April 9 Dear Goatee * April 8 The Tinkling Glass
April 7 Hotshot Realtor * April 6 Scarlet Freight

For your pleasure, here's a picture of a serendipitous pairing I found in the dictionary - Overabundance Overalls. Could use some of those. 

Tuesday, April 16, 2013

long hand

At the Pierpont Morgan museum there’s a display case in the library showing original documents from writers, composers and historical figures. In this day and age, what is more surprising than someone’s handwriting? It's so expressive, and evokes the same intimacy as a lock of hair, or pair of slippers, would.

The first document on the inner side of the case is a short letter from Ludovico Buonarroti to his son Michelangelo, written while the father was ailing. It is a squat, orderly handwriting with squiggly tails. It says, in short, “don’t worry about me; I will be fine.” He dies soon afterwards. 

Beside the Buonarroti letter is a letter from Niccolò Machiavelli, who has just had a close call on the battlefield. Perhaps I read too much into it, but there is a sense of tension in the script, as if he wants to do exercise control over his hand but is in a hurry. 

JRR Tolkien had lovely penmanship, small and ornate. Each letter is like a separate fruit hanging from a tree in an orderly orchard. In the letter he jokes about how little he has earned from “The Hobbit.” 

Though not scrawl, Shelly’s handwriting is less controlled. It most resembles an uneven thicket, where someone has hacked away in places with a scythe. 

I was aware before I visited the museum that Virginia Woolf usually wrote in violet ink on blue paper. Her letter lights up the display. Her handwriting seems the most free of the row. It slants upwards to the right, ascending. It comes out swinging. I could not find an image of the letter online, but here is a short note to her nephew, which gives a good idea, although it is less disciplined than the letter. 

Tuesday, April 09, 2013

Cowering in Place

I enjoy when someone invokes the German language as a sure source of the right word, as in, “I’m sure the Germans have a word for it.” Sometimes they do, and if they don’t, usually one can be manufactured handily.

Despite my job as a part-time German, I invoked the language today with the same hope when I experienced the fear I suffer once or twice daily: the fear of standing up - whether from throwing something away or picking something up - and bumping my head against an open cabinet door.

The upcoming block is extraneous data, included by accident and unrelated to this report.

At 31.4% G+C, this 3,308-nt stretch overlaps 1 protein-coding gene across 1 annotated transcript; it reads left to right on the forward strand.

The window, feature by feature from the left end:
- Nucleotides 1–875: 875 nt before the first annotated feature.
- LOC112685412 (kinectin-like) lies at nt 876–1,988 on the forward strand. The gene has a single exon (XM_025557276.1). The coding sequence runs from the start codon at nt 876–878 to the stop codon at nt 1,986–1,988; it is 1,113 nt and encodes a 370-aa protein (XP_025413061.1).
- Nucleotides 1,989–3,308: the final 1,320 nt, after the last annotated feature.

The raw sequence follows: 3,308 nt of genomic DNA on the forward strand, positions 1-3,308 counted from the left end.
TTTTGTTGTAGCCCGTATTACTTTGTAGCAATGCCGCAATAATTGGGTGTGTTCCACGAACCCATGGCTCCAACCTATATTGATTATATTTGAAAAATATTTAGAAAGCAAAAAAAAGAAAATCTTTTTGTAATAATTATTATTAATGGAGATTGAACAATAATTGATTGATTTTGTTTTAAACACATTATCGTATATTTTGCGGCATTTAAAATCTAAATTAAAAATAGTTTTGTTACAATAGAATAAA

(Banging your head against an open cabinet or cupboard door, by the way, is one of the reasons people swear.)

Anyone who has stood up only to smash their head against the edge, or worse, the corner, of a cabinet door knows that this fear serves a protective purpose.

As far as I know there is no German word for this fear. But let’s create Dooferunfallangst, or Aufstehenderkopfstossangst. Actually, German asks too much of us here. Let’s go with Fear of Hitting Your Head against a Cabinet Door upon Resuming an Upright Position.

Friday, April 05, 2013

Tomato soup

“It’s always ourselves we find at the sea.” I inhaled a lot of ee cummings when I was a teenager, and this line comes back to me as I dig through Independence Day, finding poems. If you gave a group of poets the same page, they’d each come back with different poem. 

The shaky thing about this project is everyone’s daily poem is instantly published! Most of my Pulitzer Remix poems wouldn’t be poems I’d submit. They’re just there. In the time allotted to me, I found them. I wrote them down. I bow humbly to my limits.

Today at work, in a different but similar scenario, I repeated my favorite, widely applicable Andy Warhol quote (that I possibly made up): “This is a soup can. We must make do with what we have.” 

Here are my five poems so far: 

Time! is my theme these days, as in it's flying. At the moment(s) I am trying to get through The Finkler Question before traveling to NJ tomorrow. As always before a trip, I don’t want to board the plane with a book I’ve nearly finished. I prefer to arrive at the airport with FRESHBOOK. Besides, ahead of my trip, I ordered enough books, deliverable to my mother, for a suitcase library. She has begun reading one, which appeals to my inner thrift-monger.
Related Posts with Thumbnails